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Reel History of the Valley: Murder and Mayhem


Movie stars and murder have always gone together, well, like popcorn and soda. And the San Fernando Valley has had its share of both.

Mix in the fact that one of the Mafia’s favorite playgrounds in the ‘50s and ‘60s was Ventura Boulevard and that’s the beginning of a good story.

Movie star Lana Turner appeared in nearly 50 films through the ’40 and ‘50s, with her popularity waning in subsequent decades. Just a few of her films were Dr. Jekyll and Mr. Hyde (1941), The Postman Always Rings Twice (1946), The Bad and the Beautiful (1952), and Peyton Place (1957), for which she received a Best Actress Oscar nomination.

Turner was married seven times, but the femme fatale’s most famous escort was mobster Mickey Cohen’s bodyguard, Johnny Stompanato.

It all took place in an Italian restaurant in Sherman Oaks.

A small item in the Nov. 15, 1957, edition of the B’nai B’rith Messenger heralded the opening of Rondelli’s at 13359 Ventura Boulevard: “The big doings at the gala opening of Rondelli’s authentic Neapolitan restaurant on Ventura Blvd., Sherman Oaks, brought a raft of film TV and stage personalities to welcome the event. Among them were Academy award winner Ernest Borgnine, Jane Withers…and others.”

Two years later, on Dec. 2, 1959, Rondelli’s made national headlines when a gun that had belonged to Stompanato was found in a nearby dumpster after Jack “The Enforcer” Whalen was shot dead in the restaurant while sitting next to Mickey Cohen. The involvement of the LAPD, the Mafia, and show business habitues of Rondelli’s made the scandal sheets for months.

The abusive Stompanato himself had been shot dead two years earlier by Lana Turner’s 14-year-old daughter, Cheryl.

But Rondelli’s wasn’t the only Valley Italian restaurant to figure in a well-publicized murder.

Robert Blake’s favorite restaurant was Vitello’s at 4349 Tujunga Avenue in Studio City, near his home. He ate there twice a week, and the menu’s Fusilli ala Robert Blake was named after him.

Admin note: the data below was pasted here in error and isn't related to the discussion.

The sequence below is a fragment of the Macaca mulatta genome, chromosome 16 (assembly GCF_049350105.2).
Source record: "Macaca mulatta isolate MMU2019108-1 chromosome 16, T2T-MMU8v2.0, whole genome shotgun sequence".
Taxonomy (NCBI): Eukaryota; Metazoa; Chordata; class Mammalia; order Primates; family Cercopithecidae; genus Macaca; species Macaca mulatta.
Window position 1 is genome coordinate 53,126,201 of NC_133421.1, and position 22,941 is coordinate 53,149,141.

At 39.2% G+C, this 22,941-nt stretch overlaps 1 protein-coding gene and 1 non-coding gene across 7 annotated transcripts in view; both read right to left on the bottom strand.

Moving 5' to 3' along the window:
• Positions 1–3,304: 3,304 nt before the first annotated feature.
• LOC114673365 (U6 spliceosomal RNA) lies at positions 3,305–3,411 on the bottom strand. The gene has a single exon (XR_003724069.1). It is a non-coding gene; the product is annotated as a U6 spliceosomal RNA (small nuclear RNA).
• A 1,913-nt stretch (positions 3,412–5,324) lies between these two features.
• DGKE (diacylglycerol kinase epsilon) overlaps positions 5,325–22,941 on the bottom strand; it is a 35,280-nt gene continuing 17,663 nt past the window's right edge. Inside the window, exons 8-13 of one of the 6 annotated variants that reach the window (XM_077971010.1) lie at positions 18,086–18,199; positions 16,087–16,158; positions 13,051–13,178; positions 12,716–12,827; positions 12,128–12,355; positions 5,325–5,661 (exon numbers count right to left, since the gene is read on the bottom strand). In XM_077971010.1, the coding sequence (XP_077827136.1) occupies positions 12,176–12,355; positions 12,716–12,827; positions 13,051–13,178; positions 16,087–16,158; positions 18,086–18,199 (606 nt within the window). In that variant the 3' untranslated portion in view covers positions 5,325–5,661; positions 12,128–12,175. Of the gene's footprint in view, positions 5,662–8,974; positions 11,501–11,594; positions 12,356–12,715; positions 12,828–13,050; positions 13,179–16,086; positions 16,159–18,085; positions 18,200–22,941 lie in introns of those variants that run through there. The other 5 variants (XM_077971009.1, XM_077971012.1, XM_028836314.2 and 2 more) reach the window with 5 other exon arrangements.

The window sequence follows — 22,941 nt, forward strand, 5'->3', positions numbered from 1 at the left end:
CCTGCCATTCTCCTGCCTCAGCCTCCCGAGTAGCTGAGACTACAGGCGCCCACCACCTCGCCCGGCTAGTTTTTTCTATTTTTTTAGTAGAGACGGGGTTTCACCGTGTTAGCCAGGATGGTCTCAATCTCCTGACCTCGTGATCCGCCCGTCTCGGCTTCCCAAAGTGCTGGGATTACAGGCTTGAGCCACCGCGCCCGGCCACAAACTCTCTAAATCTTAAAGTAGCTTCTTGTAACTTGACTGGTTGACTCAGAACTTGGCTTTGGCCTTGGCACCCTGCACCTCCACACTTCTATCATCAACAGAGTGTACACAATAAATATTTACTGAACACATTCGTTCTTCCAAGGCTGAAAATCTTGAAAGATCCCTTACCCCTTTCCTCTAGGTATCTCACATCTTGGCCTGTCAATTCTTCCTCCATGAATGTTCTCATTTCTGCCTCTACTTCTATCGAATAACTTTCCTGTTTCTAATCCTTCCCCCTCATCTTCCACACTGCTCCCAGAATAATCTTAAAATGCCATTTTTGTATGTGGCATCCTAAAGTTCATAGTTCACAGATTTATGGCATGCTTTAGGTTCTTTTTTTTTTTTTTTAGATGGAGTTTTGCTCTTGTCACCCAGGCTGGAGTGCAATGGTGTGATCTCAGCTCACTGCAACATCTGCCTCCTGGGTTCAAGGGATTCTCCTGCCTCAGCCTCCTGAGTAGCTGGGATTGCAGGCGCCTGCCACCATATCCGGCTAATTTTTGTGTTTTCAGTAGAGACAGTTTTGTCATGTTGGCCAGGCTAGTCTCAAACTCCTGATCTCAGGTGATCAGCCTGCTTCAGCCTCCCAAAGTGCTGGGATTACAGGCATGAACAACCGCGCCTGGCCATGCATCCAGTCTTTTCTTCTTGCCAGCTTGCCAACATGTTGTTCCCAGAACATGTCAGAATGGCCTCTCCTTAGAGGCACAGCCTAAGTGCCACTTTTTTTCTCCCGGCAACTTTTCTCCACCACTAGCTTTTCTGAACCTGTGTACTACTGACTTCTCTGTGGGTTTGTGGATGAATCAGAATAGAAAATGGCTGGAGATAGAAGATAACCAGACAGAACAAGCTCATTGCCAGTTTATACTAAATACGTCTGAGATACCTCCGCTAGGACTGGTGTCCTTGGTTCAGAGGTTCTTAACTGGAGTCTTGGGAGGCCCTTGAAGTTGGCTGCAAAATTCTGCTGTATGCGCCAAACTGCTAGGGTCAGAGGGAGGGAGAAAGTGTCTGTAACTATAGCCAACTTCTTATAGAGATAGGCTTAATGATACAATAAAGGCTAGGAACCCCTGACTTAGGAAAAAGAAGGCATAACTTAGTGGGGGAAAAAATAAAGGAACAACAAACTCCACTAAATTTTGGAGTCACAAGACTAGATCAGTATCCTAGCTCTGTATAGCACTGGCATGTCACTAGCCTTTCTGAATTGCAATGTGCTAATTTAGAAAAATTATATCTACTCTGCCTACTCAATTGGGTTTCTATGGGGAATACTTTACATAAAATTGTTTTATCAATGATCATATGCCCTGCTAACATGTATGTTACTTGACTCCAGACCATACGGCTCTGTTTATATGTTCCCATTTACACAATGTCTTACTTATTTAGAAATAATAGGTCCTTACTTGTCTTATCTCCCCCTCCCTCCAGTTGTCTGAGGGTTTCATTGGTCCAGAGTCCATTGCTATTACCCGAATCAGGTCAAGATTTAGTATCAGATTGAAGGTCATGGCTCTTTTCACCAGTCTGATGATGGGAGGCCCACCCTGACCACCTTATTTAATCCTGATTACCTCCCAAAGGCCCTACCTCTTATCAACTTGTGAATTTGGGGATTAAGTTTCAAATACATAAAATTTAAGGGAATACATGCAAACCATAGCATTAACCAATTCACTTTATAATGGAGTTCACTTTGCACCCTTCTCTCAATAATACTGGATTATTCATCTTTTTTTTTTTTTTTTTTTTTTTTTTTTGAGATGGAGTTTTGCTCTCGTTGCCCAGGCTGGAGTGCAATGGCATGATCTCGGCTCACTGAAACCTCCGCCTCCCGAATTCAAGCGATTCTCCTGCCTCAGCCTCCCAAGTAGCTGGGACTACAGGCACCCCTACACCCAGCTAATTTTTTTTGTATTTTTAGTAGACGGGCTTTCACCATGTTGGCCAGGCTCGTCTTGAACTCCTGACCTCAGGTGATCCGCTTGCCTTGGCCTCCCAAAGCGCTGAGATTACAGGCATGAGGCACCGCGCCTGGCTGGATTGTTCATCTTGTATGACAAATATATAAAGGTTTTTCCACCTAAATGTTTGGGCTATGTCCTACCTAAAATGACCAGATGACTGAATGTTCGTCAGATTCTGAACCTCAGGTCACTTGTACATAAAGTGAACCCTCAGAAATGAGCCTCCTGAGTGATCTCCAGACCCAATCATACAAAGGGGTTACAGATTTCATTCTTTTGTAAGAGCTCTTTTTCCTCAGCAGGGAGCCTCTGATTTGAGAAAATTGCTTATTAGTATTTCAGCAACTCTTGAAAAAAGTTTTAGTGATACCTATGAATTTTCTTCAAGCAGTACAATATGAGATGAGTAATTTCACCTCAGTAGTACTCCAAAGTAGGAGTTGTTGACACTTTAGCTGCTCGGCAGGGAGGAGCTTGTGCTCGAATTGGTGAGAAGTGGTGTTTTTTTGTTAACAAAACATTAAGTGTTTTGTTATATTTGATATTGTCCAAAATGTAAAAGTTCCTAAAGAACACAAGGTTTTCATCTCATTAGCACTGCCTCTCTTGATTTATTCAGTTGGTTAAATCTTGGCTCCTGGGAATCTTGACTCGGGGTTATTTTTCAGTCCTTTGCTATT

While most famous as a TV cop in Baretta, he also had a successful film career, appearing in 118 films between 1939 and 1997, most notably In Cold BloodTell Them Willie Boy Is Here, and The Greatest Story Ever Told. Western aficionados remember him as Little Beaver, Red Ryder’s sidekick in 22 films.

On May 4, 2001, at about 9:30 p.m., someone shot Blake’s wife, Bonny Lee Bakley, while she sat in their black sports car, which was parked on Woodbridge Street, a block from Vitello’s. Blake said he had briefly returned to Vitello’s, where they had had dinner earlier, to retrieve a gun he had left behind, and when he came back to the car, he found his wife dying from a gunshot wound.

Two days after the murder, Blake moved out of the home in Studio City, and moved in with his adult daughter in Hidden Hills, where, on April 18, 2002, nearly a year after the murder, police arrested him. Almost three years later, in 2005, after spending much of that time behind bars, a jury pronounced Blake not guilty. 

Bakley turned out to be a petty crook and con artist obsessed with Hollywood celebrities. Blake had married her just four months before the murder because she had given birth to his child.

And yet a third Valley Italian restaurant, Buca di Beppo, at 17500 Ventura Boulevard in Encino, figures in a celebrity murder.

Phil Hartman appeared in 28 films between 1978 and 1998, but was better known for his eight years on Saturday Night Live. Known for his good humor, Hartman appeared on the TV show “NewsRadio” and did voiceovers on 52 episodes of The Simpsons.

The Hartman family lived on Encino Avenue, near Embassy Drive, and Hartman was active in community affairs, even serving as Encino’s Honorary Sheriff.

On May 27, 1998, Hartman’s wife, Brynn, had dinner and drinks with a friend at Buca di Beppo. After returning home, Brynn argued heatedly with Phil, after which he went to bed.

She entered his bedroom some time before 3:00 a.m. and fatally shot  the 49-year-old actor several times with a .38 caliber handgun as he slept. It later came out that, in addition to drinking at the restaurant, she was taking antidepressants and had recently used cocaine.

That same morning, she confessed to killing her husband, locked herself in a bathroom in their home, and shot herself to death.

The moral of the story: Before ordering the eggplant parmesan in a Valley Italian restaurant, make sure there are no suspicious-looking people in the next booth.


Martin Cooper, President of Cooper Communications, supervised public relations for the Academy of Motion Picture Arts & Sciences for ten years; held executive positions with Disney and Universal Studios; and served as Chairman of the Board of the UCLA Film & Television Archive. He is a Fernando Award Honoree and Past Chairman of VICA. An award-winning author, he has written four books, two of them on the San Fernando Valley. He is currently researching his next book on the Valley.

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